Chicago school attendance figures show less than a quarter of students actually going to schools in person

The Chicago Educators Rank-and-File Safety Committee is independent of the CTU and Democratic Party and aims to unite educators, parents, students and the broader working class to prepare strike action to close all schools and nonessential workplaces. We call on all Chicago educators, parents and students to join our committee at wsws.org/edsafety.

After weeks of stonewalling, Chicago Public Schools (CPS) released attendance figures indicating just 24 percent of students were actually participating in in-person learning. In light of the continued resistance of parents and the wider community to reopening schools during the pandemic, the administration of Mayor Lori Lightfoot and CPS district officials are doing everything they can bring more students back into classrooms, including revoking teacher accommodations allowing them to teach remotely.

Though CPS administration claimed to be “encouraged” by the figures, there is a high degree of sensitivity surrounding the release of this information, indicated by its release late on Friday afternoon. Such a practice is almost exclusively reserved for information which the releasing party hopes will get buried in the news cycle. Moreover, the figures themselves demonstrate widespread opposition the policies of Lightfoot, the Democratic Party and the school district among working class families.

Chicago Mayor Lori E. Lightfoot, center, Chicago Public Schools CEO Janice K. Jackson, right and ward commissioner Alderman William Burnett, left, observe a classroom during their tour Thursday, Feb. 11, 2021, at the William H. Brown Elementary School. (AP Photo/Shafkat Anowar, Pool)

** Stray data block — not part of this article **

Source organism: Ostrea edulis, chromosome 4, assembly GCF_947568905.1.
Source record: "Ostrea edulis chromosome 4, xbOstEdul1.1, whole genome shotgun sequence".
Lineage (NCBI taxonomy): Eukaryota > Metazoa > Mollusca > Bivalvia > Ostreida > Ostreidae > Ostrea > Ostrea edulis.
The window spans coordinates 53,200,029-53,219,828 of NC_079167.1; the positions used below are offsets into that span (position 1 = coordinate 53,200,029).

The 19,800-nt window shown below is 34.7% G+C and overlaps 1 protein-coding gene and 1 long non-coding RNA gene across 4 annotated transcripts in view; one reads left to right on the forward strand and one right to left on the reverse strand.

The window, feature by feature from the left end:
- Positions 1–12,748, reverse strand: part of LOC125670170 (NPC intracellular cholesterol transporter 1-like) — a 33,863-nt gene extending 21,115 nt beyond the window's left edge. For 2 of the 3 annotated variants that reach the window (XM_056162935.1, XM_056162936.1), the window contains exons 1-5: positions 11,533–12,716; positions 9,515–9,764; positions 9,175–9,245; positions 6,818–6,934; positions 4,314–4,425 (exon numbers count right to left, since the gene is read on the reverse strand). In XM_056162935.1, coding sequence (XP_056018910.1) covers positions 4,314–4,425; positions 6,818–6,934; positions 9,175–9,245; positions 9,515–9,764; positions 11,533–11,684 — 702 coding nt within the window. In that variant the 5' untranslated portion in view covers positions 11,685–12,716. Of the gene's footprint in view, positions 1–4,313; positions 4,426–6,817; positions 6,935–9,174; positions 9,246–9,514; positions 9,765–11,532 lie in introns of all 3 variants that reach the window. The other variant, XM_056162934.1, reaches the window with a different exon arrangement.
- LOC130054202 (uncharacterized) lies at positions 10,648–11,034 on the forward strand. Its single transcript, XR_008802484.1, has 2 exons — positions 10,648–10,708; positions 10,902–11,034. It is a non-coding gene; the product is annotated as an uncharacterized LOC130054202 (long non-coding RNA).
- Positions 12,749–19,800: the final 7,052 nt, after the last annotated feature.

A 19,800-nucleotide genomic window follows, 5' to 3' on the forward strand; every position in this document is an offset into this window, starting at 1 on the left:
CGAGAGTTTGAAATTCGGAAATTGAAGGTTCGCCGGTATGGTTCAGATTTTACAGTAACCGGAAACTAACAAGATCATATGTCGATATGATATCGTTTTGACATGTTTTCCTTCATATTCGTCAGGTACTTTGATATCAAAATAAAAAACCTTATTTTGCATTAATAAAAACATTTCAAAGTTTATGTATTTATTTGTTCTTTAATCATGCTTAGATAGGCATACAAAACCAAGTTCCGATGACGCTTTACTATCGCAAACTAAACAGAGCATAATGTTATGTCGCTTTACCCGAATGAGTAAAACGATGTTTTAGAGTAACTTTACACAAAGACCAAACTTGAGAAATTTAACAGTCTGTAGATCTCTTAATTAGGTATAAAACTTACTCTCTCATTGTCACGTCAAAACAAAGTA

According to the data, 49,281 students have attended in-person learning in school buildings at least once between February 11 and March 12. That number represents 24 percent of the 205,383 students that have been eligible to attend since the district reopened schools for elementary and special education students. CPS officials claim 73 percent of students who opted in to in-person learning show up to schools each day on average.

The release of these partial attendance figures show that interest has continued to fall for in-person learning since CPS asked parents to opt-in in December. Back then, the number of CPS students whose families said they wanted them in schools was 77,000. This fell to 60,278, by late February—just 29 percent of students in eligible grades.

There is reason to believe the district’s attempts to return a large mass of high school students and educators to schools by April 19, the beginning of the fourth quarter academic term, has met with some difficulty. Just hours before the March 19 deadline for parents to opt-in to in-person learning for their students, the district announced it would be extending the deadline through Tuesday, March 23.

Schools continue to be the number one source of potential COVID-19 exposures, according to contact tracing data reported by the Illinois Department of Public Health (IDPH). Moreover, the number of cases reported at CPS itself has continued to grow since schools have reopened. For the week of March 14 through March 20, CPS reported 28 confirmed cases at 23 schools. This has sent 345 students and educators into quarantine, nearly three times the number quarantined the previous week.

Despite the danger posed to children and workers who have not yet been vaccinated, CPS is pulling out all the stops to ensure that students who remain learning remotely see their learning experiences degraded, including forcing teachers in classrooms to teach both in-person and remote students at the same time.